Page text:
Stunning pictures of rare killer whales taken off Seattle coast (PHOTOS, VIDEO)

© nmfs.noaa.gov
Killer whales are one of the most graceful sights in the world’s oceans. A research group used a drone to film a pod of the extremely rare Southern Resident killer whales off the coast of Seattle. There are only 81 left in the wild.

Eighty-one may not seem like a lot, but it is an improvement, as the population of Southern Resident killer whales around the San Juan Islands has actually grown by five over the last year.

The video was filmed by the National Oceanic and Atmospheric Administration (NOAA) and helps them to learn more about the endangered species. 

John Durban, a marine mammal biologist with the NOAA Fisheries, said one of the main things the researchers are trying to learn is if the killer whales are getting enough to eat. Their main diet is salmon, but there has also been a reduction in the number of fish in the wild.

“What we are trying to do is get a camera above the whales and measure their length to monitor their growth and to monitor their width to see how fat they are. We do that by taking pictures and taking measurements from the pictures,” Durban said.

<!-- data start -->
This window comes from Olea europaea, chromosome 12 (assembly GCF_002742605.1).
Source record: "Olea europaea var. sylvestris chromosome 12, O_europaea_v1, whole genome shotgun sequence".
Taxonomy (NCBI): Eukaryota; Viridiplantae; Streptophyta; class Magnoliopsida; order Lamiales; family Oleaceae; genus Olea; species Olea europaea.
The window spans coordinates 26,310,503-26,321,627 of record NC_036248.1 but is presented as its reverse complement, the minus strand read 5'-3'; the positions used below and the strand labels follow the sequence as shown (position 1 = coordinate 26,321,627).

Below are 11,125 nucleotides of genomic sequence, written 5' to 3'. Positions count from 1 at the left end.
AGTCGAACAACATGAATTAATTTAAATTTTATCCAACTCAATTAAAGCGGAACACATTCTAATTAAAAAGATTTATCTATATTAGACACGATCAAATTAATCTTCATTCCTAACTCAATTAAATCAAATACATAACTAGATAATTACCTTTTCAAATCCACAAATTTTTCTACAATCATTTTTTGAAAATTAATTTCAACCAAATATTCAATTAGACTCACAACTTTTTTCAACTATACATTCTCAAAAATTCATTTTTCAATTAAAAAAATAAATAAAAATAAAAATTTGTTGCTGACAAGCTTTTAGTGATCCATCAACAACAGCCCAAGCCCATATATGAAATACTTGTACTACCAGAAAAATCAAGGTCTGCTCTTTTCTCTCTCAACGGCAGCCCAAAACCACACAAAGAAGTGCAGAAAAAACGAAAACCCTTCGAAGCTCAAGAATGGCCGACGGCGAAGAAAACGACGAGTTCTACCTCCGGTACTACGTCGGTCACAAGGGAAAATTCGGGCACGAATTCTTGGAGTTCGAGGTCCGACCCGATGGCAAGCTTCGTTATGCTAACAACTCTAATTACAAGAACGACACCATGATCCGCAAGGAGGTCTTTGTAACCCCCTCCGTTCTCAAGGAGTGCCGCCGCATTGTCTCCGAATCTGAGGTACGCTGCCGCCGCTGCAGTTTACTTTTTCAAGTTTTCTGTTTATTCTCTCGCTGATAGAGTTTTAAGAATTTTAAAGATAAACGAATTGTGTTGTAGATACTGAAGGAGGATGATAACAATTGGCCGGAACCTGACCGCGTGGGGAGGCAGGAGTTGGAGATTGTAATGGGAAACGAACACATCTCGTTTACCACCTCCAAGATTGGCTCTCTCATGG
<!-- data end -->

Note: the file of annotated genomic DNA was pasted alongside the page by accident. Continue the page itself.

© nmfs.noaa.gov

The researchers made sure they always kept a distance of around 30 meters from the pod to avoid disturbing the creatures.

They also managed to get some pictures of a young calf, who the researchers believe was only a few days old. The group also found evidence of the family bond that exists within the pod, as relatives assisted the mother by catching fish to feed the baby calf. 

 © nmfs.noaa.gov

The team is able to identify the different killer whales by the white saddle patch markings on their backs.

The researchers also managed to capture a stunning photograph of a whole pod swimming together. The image, taken in 2014, allows them to gauge the development patterns of the whales over time, such as the small white calf in the middle, who is only a few months old, to the larger calf on the far right.

© nmfs.noaa.gov